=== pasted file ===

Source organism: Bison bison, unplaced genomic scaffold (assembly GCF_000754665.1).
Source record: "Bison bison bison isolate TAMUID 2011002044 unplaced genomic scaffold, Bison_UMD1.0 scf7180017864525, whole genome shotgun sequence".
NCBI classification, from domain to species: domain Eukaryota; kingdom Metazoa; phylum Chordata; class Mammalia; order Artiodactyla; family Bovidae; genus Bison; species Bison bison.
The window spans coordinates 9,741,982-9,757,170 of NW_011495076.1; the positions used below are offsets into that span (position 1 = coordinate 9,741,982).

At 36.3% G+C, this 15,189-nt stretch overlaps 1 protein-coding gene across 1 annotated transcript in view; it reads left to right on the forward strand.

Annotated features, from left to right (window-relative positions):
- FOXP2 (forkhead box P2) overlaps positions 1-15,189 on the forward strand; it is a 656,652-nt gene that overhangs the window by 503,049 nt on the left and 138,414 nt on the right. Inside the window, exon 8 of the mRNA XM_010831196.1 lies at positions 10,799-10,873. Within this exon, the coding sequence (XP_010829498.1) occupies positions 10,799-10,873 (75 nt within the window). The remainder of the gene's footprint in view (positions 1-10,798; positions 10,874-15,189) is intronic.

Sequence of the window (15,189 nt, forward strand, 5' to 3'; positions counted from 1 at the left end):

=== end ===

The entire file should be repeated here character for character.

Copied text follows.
Source organism: Bison bison, unplaced genomic scaffold (assembly GCF_000754665.1).
Source record: "Bison bison bison isolate TAMUID 2011002044 unplaced genomic scaffold, Bison_UMD1.0 scf7180017864525, whole genome shotgun sequence".
NCBI classification, from domain to species: domain Eukaryota; kingdom Metazoa; phylum Chordata; class Mammalia; order Artiodactyla; family Bovidae; genus Bison; species Bison bison.
The window spans coordinates 9,741,982-9,757,170 of NW_011495076.1; the positions used below are offsets into that span (position 1 = coordinate 9,741,982).

At 36.3% G+C, this 15,189-nt stretch overlaps 1 protein-coding gene across 1 annotated transcript in view; it reads left to right on the forward strand.

Annotated features, from left to right (window-relative positions):
- FOXP2 (forkhead box P2) overlaps positions 1-15,189 on the forward strand; it is a 656,652-nt gene that overhangs the window by 503,049 nt on the left and 138,414 nt on the right. Inside the window, exon 8 of the mRNA XM_010831196.1 lies at positions 10,799-10,873. Within this exon, the coding sequence (XP_010829498.1) occupies positions 10,799-10,873 (75 nt within the window). The remainder of the gene's footprint in view (positions 1-10,798; positions 10,874-15,189) is intronic.

Sequence of the window (15,189 nt, forward strand, 5' to 3'; positions counted from 1 at the left end):